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7 Interesting Things on the Origin of Halloween

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Happy Halloween everybody! We take Halloween seriously here on our gorgeous - and at this time of year spooky - estate on San Juan Island, WA. Serious fun - because we all need to engage our playful side and celebrate the gifts we bring to others. With that said, here are some interesting tidbits on the origin of Halloween...

1. Where does Halloween come from?

Halloween is a descendent of the ancient Celtic fire festival called "Samhain" - pronounced "sow-in," with "sow" rhyming with "cow."

2. What does Samhain mean?

The Samhain celebration means "All Hallowtide" - the feast of the dead, signaling the close of harvest and the initiation of the winter season. Fairies were imagined to be particularly active this season.

3. Why was the end of summer and beginning of winter significant to the Celts?

The Celts were a primarily a pastoral people. The end of summer was significant to them because it signified a time of the year when the structure of their lives changed dramatically. Cattle were brought down from summer pastures in the hills and people gathered in houses for the long winter nights of storytelling and handcrafts.

4. What does the Samhain celebration have to do with the festival of the dead?

The Celts believed that when people died, they went to the land of eternal youth and happiness called Tir nan Og. They did not have a concept of Heaven or Hell that the Christian church later brought. The dead were sometimes believed to be dwelling with the Fairy Folk, who lived in numerous mounds and hills that dotted the Irish and Scottish countryside. Samhain was the new year to the Celts. In the Celtic belief system, turning points, such as the time between one day and the next, the meeting of sea and shore, or the turning of the year, were seen as magical times. The turning of the year was the most potent of these times, when the veil between the worlds - living and dead - was thinnest, and the living could communicate with their beloved dead in Tir nan Og.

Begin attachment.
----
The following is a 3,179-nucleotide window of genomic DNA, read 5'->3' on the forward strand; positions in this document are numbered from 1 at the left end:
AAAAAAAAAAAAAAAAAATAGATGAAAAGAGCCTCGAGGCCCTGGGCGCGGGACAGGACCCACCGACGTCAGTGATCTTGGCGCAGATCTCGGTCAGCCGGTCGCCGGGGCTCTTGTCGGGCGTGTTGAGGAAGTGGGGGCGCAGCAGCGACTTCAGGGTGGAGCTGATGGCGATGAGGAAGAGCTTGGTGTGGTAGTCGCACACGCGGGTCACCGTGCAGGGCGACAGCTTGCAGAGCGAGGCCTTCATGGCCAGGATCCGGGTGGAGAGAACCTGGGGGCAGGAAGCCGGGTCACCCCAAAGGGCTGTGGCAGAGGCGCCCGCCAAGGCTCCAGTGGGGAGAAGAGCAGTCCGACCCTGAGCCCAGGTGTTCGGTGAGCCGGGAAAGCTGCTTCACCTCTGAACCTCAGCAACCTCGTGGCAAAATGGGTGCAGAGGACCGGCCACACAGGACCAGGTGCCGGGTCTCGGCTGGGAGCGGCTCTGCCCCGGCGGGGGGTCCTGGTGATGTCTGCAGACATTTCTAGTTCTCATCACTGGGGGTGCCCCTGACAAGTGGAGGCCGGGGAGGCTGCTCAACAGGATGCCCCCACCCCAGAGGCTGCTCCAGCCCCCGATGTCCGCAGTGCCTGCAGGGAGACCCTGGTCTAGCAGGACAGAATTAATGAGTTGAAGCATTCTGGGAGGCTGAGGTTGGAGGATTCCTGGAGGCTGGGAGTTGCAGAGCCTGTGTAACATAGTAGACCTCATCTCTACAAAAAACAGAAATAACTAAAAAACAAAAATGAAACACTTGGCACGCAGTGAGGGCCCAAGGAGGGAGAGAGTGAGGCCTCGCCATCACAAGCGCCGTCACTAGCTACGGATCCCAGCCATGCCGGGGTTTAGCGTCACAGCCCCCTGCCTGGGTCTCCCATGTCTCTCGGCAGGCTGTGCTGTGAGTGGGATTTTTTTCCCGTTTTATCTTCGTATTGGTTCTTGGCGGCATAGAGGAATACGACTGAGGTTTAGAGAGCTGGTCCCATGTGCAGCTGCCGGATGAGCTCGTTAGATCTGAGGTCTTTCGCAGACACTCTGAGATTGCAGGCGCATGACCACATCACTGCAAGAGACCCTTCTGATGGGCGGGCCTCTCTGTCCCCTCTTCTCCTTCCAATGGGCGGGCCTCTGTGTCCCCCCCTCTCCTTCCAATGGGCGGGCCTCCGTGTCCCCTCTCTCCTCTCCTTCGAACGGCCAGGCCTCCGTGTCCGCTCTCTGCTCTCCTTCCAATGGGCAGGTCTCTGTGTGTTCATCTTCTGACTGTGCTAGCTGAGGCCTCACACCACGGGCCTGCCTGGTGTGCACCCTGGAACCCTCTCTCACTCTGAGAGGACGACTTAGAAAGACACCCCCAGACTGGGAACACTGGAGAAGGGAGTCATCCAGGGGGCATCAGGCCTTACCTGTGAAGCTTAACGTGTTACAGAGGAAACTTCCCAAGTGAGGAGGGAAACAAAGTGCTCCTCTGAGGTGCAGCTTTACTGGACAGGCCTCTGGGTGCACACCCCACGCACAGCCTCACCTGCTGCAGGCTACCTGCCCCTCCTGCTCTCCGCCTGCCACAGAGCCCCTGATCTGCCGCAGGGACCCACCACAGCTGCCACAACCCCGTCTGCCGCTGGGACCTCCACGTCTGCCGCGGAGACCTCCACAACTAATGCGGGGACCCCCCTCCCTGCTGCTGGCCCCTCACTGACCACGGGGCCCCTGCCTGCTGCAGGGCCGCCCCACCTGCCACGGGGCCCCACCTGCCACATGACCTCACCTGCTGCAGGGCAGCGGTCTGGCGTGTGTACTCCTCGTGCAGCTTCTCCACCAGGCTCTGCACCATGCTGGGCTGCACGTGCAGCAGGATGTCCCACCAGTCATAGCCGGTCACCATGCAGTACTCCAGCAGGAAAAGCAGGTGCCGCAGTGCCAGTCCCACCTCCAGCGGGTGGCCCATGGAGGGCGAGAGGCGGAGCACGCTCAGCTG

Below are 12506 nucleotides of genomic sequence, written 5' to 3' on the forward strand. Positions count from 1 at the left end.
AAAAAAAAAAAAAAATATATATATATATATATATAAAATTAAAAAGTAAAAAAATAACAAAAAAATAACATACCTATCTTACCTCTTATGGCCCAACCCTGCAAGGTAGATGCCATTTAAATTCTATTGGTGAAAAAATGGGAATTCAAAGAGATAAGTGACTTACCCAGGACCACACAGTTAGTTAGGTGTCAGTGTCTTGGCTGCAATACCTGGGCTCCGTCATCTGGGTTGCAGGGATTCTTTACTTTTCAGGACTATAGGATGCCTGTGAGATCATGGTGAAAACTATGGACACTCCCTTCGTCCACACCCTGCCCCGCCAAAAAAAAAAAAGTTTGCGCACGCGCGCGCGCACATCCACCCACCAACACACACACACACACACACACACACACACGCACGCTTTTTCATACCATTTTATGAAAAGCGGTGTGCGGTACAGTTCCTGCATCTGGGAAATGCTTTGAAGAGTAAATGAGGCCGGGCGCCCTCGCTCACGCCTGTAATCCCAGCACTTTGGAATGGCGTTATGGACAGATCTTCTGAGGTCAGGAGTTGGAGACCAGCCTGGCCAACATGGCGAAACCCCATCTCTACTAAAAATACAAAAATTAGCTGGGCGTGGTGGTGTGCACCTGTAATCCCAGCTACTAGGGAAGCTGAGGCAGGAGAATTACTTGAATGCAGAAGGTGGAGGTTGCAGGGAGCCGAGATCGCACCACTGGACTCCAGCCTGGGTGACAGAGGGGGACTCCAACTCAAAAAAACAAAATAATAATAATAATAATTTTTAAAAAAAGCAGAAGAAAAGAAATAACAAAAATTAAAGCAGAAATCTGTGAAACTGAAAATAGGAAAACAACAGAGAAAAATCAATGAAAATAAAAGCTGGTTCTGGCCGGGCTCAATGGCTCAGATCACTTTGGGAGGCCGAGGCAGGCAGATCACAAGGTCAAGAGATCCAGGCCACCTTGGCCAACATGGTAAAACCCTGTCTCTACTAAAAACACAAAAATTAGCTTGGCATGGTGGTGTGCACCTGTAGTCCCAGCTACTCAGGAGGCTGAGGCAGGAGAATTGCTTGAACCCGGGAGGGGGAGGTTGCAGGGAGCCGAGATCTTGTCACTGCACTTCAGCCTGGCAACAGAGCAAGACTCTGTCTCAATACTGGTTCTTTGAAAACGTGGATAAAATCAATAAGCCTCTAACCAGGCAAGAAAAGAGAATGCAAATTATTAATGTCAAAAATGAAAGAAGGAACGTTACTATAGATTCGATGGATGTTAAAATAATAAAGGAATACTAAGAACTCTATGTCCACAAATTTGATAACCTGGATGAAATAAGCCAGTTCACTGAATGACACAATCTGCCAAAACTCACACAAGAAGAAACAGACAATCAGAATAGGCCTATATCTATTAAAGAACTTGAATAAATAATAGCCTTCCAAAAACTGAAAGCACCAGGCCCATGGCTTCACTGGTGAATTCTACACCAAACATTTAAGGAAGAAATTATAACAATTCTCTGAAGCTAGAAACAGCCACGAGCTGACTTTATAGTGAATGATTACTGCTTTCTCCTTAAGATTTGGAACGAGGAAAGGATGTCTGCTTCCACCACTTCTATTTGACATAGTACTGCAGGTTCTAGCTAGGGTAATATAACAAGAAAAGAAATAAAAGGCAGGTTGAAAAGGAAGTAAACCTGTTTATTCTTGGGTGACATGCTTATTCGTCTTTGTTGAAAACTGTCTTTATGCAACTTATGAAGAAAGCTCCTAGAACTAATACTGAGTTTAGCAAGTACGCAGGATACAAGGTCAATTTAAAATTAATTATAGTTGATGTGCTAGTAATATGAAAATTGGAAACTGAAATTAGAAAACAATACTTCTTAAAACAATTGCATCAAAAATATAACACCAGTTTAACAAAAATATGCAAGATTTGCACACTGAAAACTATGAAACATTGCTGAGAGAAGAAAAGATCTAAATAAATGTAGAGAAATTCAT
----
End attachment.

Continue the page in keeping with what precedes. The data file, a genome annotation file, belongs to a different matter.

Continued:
5. What about the so-called demons that we associate with Halloween today?

The Celts did not have demons or devils in their belief system. Fairies, though, were sometimes considered hostile to humans because they were seen as resentful of men taking over their lands. On Halloween, they would sometimes trick humans into becoming lost among the fairy mounds. Also, many humans were out engaging in horseplay and practical jokes, serving as a final outlet for high spirits before the gloom of winter set in. The Samhain celebration was seen as a time to do this, since it was neither one year or the other.

6. What about "trick-or-treat"?

During the course of these hijinks, many people would go house to house imitating the fairies and begging for treats. Failure to supply treats would usually result in some practical joke being visited upon the owner of the house. Since fairies were out and about during the Samhain celebration, an offering of food or milk was often left for them on the steps of the house, so the homeowner could gain the blessings of the "good folk" for the coming year.

7. How about pumpkins and Jack-o-lanterns?

Some folks who were out on during the Samhain celebration would carry turnips carved to represent faces. Remember, this was the final harvest of the year and turnips were among the common foods grown. These carved faces on the turnips were the origin of the modern Jack-o-lantern.

Like the Celts, we believe in the power of Spirit, and that we are Spiritual Beings Having a Human Experience. So go out and celebrate this wonderful connection between the worlds, share your wonderful gifts, be safe, and look forward to an even better tomorrow.

Primary source: Rowan Moonstone, "The Origins of Halloween"
Image courtesy of arquehistoria.com

About The Clearing

The Clearing is a residential treatment center located on beautiful San Juan Island, Washington. We created The Clearing in response to the pervasiveness of treatment centers that focus more on luxury than modern, evidence-based therapy.

Our approach is based on healing the underlying core issues that cause addiction. If you'd like to learn more, contact us, or download our free eBook:

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Gregg Makuch

This post was written by Gregg Makuch

Gregg helps get the word out about The Clearing. When he’s not riding his bike and enjoying the beauty of the San Juan Islands, Gregg loves to cook and spend time with his family.

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